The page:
Tiger Creek is wider than Rosalie but still serpentine. Again, Nancy is taking pictures (including close-ups of a snail kite eating lunch).

In Lake Kissimmee, our intended track was to the northwest just off the windward shore of the lake, and the lake was full of water plants so the waves aren’t too bad. The wind had even started subsiding. We found our way to the canal entrance and then to the marina. Although we were completely bushed, we did manage to get the canoe secured back on top of the van right at sunset.

Conclusions

This wasn’t our longest paddle. We’ve done more than fifteen miles on a day trip on more than one occasion. The most recent time was around Snake Bight east of Flamingo (which is at the end of the road in Everglades National Park). And even though almost half of that trip was through water about two inches shallower than the canoe with a thick muddy bottom, the weather was mild and the trip wasn’t as tough as this one. (Interestingly enough, on our last trip to Flamingo, Nancy mentioned canoeing to Ingraham Lake, which is at least ten miles west of Flamingo. Now that would be quite a day trip for us.)

But more importantly, the wind and waves were worse on this trip than on the Cedar Key trip that caused us to capsize. I’m hoping that was enough to rebuild Nancy’s confidence. Stay tuned.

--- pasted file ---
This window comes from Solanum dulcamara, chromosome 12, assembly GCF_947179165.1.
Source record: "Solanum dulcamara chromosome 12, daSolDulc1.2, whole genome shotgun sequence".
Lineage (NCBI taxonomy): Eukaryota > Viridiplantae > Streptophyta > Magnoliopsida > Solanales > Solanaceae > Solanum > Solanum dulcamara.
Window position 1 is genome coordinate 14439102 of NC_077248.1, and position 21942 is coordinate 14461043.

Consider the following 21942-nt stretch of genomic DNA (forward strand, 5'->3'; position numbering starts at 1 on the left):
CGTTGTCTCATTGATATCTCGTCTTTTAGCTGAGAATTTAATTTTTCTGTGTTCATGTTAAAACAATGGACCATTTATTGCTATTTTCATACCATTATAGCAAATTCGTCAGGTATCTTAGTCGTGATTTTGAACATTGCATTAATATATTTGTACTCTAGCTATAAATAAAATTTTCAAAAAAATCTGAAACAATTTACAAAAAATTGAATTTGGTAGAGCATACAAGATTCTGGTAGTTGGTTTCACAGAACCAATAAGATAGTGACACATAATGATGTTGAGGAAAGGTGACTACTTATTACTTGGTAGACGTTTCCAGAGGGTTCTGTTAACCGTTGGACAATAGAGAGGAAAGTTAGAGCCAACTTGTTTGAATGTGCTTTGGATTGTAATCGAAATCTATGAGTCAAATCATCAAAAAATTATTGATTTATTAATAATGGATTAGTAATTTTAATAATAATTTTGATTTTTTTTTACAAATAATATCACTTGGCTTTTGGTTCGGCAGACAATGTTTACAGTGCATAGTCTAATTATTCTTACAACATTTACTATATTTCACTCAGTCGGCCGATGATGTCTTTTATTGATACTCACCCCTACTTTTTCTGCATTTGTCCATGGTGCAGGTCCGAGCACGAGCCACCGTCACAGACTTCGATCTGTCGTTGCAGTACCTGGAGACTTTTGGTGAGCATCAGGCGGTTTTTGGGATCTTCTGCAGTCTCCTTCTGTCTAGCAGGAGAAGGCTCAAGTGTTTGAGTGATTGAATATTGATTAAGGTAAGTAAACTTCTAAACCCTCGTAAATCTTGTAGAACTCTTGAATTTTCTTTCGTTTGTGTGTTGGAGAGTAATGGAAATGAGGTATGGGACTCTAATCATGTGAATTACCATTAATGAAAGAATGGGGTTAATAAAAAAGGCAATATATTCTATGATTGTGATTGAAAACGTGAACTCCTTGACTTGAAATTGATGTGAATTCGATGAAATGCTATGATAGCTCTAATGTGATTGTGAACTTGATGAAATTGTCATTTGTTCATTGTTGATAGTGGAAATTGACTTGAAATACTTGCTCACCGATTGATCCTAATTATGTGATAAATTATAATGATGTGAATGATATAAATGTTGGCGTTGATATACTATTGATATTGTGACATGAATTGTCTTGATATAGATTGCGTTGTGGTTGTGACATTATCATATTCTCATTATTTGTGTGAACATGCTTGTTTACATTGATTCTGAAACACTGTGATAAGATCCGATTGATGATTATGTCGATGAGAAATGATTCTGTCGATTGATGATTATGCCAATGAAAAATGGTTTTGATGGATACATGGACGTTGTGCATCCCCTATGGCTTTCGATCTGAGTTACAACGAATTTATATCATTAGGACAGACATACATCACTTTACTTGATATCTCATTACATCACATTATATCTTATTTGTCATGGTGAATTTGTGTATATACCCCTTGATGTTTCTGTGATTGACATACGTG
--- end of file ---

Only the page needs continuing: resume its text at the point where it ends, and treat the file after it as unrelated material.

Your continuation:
Lutz Arts And Crafts Festival Planned For December

Yes, the GFWC Lutz-Land O’ Lakes Woman’s Club, Inc is already making plans for this year’s festival. It is scheduled for December 5th and 6th at Keystone Preparatory High School at 18105 Gunn Highway in Odessa from 10 am to 5 pm on Saturday and 10 to 4 on Sunday. They are expecting 30 thousand visitors this year to almost 300 artists. Admission is free but there is a five-dollar parking fee.  For more information, see gfwclutzlandolakeswomansclub.org/annual-lutz-arts-crafts-festival/.

This will be our third consecutive appearance at this festivalprevious. We will be outside, as usual. We have received recognition on both of our previous visitsblog. So what can we expect this year? If you are north of Tampa in early December, come see for yourself!

Subsequent Screech Owl Stories

Since the nesting screech owls left us (see Our Screech Owl Image – The Rest Of The Story, which is about the subject owl family in our image “Mother Screech Owl with Fledgling” (a link to that page is in the article)), we’ve had a few noteworthy encounters with our local screech owls. In the most recent, we may have saved a life, but I’m getting ahead of myself.

In Our Neighbor’s Yard